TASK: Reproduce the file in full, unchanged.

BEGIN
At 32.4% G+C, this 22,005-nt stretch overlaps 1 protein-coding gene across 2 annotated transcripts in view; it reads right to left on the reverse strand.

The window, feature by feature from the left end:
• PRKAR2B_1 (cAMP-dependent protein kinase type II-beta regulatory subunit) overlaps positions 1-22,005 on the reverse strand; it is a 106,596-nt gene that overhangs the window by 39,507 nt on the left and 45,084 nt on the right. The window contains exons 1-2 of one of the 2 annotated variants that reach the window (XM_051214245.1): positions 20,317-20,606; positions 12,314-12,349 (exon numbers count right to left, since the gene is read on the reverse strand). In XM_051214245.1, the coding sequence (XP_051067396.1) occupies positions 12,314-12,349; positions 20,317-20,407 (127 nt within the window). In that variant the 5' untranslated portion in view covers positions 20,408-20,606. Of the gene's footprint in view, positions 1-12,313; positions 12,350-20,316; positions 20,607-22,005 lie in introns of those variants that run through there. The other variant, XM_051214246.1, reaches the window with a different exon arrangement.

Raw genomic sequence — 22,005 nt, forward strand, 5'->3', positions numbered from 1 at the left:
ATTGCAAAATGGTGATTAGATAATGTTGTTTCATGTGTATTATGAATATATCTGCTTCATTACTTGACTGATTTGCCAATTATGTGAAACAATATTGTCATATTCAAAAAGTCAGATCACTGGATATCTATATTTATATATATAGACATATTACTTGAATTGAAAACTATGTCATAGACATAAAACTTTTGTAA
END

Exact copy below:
At 32.4% G+C, this 22,005-nt stretch overlaps 1 protein-coding gene across 2 annotated transcripts in view; it reads right to left on the reverse strand.

The window, feature by feature from the left end:
• PRKAR2B_1 (cAMP-dependent protein kinase type II-beta regulatory subunit) overlaps positions 1-22,005 on the reverse strand; it is a 106,596-nt gene that overhangs the window by 39,507 nt on the left and 45,084 nt on the right. The window contains exons 1-2 of one of the 2 annotated variants that reach the window (XM_051214245.1): positions 20,317-20,606; positions 12,314-12,349 (exon numbers count right to left, since the gene is read on the reverse strand). In XM_051214245.1, the coding sequence (XP_051067396.1) occupies positions 12,314-12,349; positions 20,317-20,407 (127 nt within the window). In that variant the 5' untranslated portion in view covers positions 20,408-20,606. Of the gene's footprint in view, positions 1-12,313; positions 12,350-20,316; positions 20,607-22,005 lie in introns of those variants that run through there. The other variant, XM_051214246.1, reaches the window with a different exon arrangement.

Raw genomic sequence — 22,005 nt, forward strand, 5'->3', positions numbered from 1 at the left:
ATTGCAAAATGGTGATTAGATAATGTTGTTTCATGTGTATTATGAATATATCTGCTTCATTACTTGACTGATTTGCCAATTATGTGAAACAATATTGTCATATTCAAAAAGTCAGATCACTGGATATCTATATTTATATATATAGACATATTACTTGAATTGAAAACTATGTCATAGACATAAAACTTTTGTAA